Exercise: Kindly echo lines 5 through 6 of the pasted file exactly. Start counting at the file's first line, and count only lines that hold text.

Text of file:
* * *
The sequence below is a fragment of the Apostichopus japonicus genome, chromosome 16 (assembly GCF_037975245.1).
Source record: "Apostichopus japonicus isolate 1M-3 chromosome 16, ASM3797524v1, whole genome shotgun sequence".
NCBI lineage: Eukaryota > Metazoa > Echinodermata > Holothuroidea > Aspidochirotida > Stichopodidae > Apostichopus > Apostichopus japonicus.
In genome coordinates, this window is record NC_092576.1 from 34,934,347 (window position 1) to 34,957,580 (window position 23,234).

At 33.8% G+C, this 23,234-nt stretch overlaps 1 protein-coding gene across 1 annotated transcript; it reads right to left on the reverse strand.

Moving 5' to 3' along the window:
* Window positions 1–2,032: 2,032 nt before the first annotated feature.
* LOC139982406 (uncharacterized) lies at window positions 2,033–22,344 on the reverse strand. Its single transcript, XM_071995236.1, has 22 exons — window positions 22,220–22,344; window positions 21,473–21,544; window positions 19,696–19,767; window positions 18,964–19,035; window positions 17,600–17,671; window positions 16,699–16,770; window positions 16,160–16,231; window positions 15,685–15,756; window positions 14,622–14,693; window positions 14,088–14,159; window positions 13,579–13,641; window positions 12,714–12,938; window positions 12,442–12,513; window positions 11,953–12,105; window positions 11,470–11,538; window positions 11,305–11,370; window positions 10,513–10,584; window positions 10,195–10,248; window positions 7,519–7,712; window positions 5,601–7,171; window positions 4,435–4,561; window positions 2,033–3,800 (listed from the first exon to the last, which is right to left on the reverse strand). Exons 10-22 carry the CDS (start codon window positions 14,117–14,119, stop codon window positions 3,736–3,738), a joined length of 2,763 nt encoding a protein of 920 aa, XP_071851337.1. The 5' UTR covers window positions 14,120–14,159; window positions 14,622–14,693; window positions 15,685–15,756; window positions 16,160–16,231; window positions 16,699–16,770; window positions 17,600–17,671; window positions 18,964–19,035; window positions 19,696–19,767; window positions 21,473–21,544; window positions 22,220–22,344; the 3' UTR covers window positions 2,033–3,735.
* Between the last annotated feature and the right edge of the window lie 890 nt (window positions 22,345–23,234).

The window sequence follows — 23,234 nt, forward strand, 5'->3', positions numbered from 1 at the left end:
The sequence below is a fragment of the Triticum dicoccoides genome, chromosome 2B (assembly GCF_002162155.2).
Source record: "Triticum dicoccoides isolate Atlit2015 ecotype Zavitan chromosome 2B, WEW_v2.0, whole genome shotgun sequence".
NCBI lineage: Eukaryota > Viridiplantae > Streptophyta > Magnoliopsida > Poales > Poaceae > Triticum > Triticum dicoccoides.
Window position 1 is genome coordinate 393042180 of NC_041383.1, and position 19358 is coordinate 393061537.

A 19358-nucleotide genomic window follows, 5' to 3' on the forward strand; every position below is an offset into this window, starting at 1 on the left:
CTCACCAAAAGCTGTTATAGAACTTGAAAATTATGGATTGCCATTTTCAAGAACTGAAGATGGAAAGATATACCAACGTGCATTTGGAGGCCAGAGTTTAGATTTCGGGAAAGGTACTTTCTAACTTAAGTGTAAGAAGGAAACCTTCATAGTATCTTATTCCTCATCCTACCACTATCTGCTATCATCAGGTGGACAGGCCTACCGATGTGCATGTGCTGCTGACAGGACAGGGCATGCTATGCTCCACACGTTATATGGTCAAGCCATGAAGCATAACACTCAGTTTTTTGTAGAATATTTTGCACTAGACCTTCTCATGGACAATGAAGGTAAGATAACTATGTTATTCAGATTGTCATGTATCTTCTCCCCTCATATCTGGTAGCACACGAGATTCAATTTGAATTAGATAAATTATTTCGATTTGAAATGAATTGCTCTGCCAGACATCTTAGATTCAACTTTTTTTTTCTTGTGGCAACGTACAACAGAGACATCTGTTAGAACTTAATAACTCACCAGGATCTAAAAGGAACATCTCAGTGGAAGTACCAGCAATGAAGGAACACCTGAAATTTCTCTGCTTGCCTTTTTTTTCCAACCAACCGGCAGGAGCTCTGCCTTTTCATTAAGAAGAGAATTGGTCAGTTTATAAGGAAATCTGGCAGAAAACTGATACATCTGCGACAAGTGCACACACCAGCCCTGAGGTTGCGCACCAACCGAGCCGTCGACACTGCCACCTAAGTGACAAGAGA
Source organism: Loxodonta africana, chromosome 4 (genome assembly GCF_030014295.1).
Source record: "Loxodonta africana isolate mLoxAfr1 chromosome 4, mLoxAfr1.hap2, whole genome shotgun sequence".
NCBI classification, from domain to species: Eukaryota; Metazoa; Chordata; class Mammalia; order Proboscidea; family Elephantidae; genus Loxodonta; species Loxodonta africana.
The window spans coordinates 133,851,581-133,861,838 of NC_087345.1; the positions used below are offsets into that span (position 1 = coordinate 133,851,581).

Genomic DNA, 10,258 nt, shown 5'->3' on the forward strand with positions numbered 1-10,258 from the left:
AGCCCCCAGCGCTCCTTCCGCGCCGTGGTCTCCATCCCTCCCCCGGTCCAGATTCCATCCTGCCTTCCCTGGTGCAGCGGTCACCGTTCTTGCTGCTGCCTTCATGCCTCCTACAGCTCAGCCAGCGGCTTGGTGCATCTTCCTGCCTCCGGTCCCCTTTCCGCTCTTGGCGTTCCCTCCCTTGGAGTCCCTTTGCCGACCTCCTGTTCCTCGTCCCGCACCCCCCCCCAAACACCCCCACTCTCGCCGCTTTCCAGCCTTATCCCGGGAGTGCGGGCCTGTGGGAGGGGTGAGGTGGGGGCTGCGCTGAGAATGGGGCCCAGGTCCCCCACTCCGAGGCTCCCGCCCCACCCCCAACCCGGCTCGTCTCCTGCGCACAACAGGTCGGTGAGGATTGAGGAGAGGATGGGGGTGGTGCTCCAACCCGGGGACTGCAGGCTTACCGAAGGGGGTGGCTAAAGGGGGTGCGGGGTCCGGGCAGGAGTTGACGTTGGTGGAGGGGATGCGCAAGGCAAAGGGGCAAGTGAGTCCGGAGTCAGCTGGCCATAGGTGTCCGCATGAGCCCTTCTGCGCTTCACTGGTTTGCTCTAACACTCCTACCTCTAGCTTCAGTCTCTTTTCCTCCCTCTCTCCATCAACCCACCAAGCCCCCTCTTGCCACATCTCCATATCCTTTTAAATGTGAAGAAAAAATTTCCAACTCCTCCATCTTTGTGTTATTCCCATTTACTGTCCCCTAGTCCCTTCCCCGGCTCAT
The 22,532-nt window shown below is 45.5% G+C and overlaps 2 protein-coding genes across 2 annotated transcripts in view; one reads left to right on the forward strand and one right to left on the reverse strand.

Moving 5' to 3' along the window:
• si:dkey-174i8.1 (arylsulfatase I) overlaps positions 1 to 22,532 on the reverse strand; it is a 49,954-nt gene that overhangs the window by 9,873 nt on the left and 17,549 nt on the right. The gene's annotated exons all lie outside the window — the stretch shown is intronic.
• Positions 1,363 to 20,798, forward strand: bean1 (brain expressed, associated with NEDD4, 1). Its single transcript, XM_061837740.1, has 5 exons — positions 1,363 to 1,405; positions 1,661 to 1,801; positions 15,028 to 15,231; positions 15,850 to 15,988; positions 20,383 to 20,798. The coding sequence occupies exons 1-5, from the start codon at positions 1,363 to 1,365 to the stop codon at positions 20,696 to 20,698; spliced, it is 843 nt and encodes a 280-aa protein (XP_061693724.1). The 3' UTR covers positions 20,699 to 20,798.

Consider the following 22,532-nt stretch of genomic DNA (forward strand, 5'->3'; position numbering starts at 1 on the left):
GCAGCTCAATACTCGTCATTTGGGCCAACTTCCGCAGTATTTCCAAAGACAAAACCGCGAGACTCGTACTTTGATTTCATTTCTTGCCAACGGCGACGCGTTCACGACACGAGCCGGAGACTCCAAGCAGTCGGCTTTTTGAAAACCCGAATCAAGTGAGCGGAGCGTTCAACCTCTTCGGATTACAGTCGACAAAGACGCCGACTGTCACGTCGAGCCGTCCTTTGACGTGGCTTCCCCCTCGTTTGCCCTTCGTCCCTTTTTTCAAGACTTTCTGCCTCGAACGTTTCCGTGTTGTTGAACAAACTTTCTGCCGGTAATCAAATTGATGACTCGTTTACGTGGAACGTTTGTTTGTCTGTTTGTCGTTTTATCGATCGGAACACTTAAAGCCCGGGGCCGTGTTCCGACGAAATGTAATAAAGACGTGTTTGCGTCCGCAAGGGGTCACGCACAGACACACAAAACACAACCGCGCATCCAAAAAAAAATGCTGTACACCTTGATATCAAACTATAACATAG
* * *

At 33.8% G+C, this 23,234-nt stretch overlaps 1 protein-coding gene across 1 annotated transcript; it reads right to left on the reverse strand.

Moving 5' to 3' along the window: